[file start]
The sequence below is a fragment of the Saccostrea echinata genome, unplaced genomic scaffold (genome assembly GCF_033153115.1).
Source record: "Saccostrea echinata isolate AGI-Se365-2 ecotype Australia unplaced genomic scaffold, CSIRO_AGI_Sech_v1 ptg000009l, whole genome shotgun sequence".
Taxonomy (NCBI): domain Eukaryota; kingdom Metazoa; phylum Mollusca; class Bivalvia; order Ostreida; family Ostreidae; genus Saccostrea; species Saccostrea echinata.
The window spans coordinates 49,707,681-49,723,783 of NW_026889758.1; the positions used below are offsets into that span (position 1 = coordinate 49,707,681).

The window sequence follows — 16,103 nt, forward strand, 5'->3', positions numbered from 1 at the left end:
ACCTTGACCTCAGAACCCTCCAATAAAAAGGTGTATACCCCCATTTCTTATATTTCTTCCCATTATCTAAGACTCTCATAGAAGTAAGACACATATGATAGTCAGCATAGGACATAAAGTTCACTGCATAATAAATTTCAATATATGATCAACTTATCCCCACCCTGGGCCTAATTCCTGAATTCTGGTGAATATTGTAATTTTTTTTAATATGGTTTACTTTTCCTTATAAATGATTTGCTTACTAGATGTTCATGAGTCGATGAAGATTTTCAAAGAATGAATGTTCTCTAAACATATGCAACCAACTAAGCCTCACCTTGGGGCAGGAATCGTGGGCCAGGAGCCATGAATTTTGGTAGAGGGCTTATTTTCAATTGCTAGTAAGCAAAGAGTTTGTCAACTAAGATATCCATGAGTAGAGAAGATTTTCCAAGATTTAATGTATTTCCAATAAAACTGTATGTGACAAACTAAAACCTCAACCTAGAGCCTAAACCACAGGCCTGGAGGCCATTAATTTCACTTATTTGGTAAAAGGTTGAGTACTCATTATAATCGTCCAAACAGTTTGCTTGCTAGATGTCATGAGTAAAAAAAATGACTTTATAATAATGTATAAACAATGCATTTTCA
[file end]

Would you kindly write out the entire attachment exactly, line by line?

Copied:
The sequence below is a fragment of the Saccostrea echinata genome, unplaced genomic scaffold (genome assembly GCF_033153115.1).
Source record: "Saccostrea echinata isolate AGI-Se365-2 ecotype Australia unplaced genomic scaffold, CSIRO_AGI_Sech_v1 ptg000009l, whole genome shotgun sequence".
Taxonomy (NCBI): domain Eukaryota; kingdom Metazoa; phylum Mollusca; class Bivalvia; order Ostreida; family Ostreidae; genus Saccostrea; species Saccostrea echinata.
The window spans coordinates 49,707,681-49,723,783 of NW_026889758.1; the positions used below are offsets into that span (position 1 = coordinate 49,707,681).

The window sequence follows — 16,103 nt, forward strand, 5'->3', positions numbered from 1 at the left end:
ACCTTGACCTCAGAACCCTCCAATAAAAAGGTGTATACCCCCATTTCTTATATTTCTTCCCATTATCTAAGACTCTCATAGAAGTAAGACACATATGATAGTCAGCATAGGACATAAAGTTCACTGCATAATAAATTTCAATATATGATCAACTTATCCCCACCCTGGGCCTAATTCCTGAATTCTGGTGAATATTGTAATTTTTTTTAATATGGTTTACTTTTCCTTATAAATGATTTGCTTACTAGATGTTCATGAGTCGATGAAGATTTTCAAAGAATGAATGTTCTCTAAACATATGCAACCAACTAAGCCTCACCTTGGGGCAGGAATCGTGGGCCAGGAGCCATGAATTTTGGTAGAGGGCTTATTTTCAATTGCTAGTAAGCAAAGAGTTTGTCAACTAAGATATCCATGAGTAGAGAAGATTTTCCAAGATTTAATGTATTTCCAATAAAACTGTATGTGACAAACTAAAACCTCAACCTAGAGCCTAAACCACAGGCCTGGAGGCCATTAATTTCACTTATTTGGTAAAAGGTTGAGTACTCATTATAATCGTCCAAACAGTTTGCTTGCTAGATGTCATGAGTAAAAAAAATGACTTTATAATAATGTATAAACAATGCATTTTCA